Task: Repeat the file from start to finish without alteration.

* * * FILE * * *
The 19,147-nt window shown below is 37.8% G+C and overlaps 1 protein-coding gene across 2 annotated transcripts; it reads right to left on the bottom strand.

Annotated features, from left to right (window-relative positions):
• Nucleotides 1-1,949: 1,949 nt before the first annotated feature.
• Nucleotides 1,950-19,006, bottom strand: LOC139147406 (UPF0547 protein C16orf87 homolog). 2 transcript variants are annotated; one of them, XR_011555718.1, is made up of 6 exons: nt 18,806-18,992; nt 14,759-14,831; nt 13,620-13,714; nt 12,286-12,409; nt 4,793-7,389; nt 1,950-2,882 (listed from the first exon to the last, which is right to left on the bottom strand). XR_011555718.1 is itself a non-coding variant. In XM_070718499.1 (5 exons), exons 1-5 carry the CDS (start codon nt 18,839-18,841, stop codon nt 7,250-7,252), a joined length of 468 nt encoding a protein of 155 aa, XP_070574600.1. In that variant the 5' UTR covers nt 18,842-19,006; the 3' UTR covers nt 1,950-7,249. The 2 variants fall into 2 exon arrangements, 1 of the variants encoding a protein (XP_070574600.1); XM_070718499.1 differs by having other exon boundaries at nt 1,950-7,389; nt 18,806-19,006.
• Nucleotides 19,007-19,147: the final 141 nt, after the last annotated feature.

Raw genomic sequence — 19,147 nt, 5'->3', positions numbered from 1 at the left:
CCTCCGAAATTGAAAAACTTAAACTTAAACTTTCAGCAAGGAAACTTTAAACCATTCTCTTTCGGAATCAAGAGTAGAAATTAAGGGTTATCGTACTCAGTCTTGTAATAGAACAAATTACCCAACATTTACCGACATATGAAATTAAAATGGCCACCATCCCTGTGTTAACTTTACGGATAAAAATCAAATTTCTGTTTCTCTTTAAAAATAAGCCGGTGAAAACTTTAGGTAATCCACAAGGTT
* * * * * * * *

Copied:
The 19,147-nt window shown below is 37.8% G+C and overlaps 1 protein-coding gene across 2 annotated transcripts; it reads right to left on the bottom strand.

Annotated features, from left to right (window-relative positions):
• Nucleotides 1-1,949: 1,949 nt before the first annotated feature.
• Nucleotides 1,950-19,006, bottom strand: LOC139147406 (UPF0547 protein C16orf87 homolog). 2 transcript variants are annotated; one of them, XR_011555718.1, is made up of 6 exons: nt 18,806-18,992; nt 14,759-14,831; nt 13,620-13,714; nt 12,286-12,409; nt 4,793-7,389; nt 1,950-2,882 (listed from the first exon to the last, which is right to left on the bottom strand). XR_011555718.1 is itself a non-coding variant. In XM_070718499.1 (5 exons), exons 1-5 carry the CDS (start codon nt 18,839-18,841, stop codon nt 7,250-7,252), a joined length of 468 nt encoding a protein of 155 aa, XP_070574600.1. In that variant the 5' UTR covers nt 18,842-19,006; the 3' UTR covers nt 1,950-7,249. The 2 variants fall into 2 exon arrangements, 1 of the variants encoding a protein (XP_070574600.1); XM_070718499.1 differs by having other exon boundaries at nt 1,950-7,389; nt 18,806-19,006.
• Nucleotides 19,007-19,147: the final 141 nt, after the last annotated feature.

Raw genomic sequence — 19,147 nt, 5'->3', positions numbered from 1 at the left:
CCTCCGAAATTGAAAAACTTAAACTTAAACTTTCAGCAAGGAAACTTTAAACCATTCTCTTTCGGAATCAAGAGTAGAAATTAAGGGTTATCGTACTCAGTCTTGTAATAGAACAAATTACCCAACATTTACCGACATATGAAATTAAAATGGCCACCATCCCTGTGTTAACTTTACGGATAAAAATCAAATTTCTGTTTCTCTTTAAAAATAAGCCGGTGAAAACTTTAGGTAATCCACAAGGTT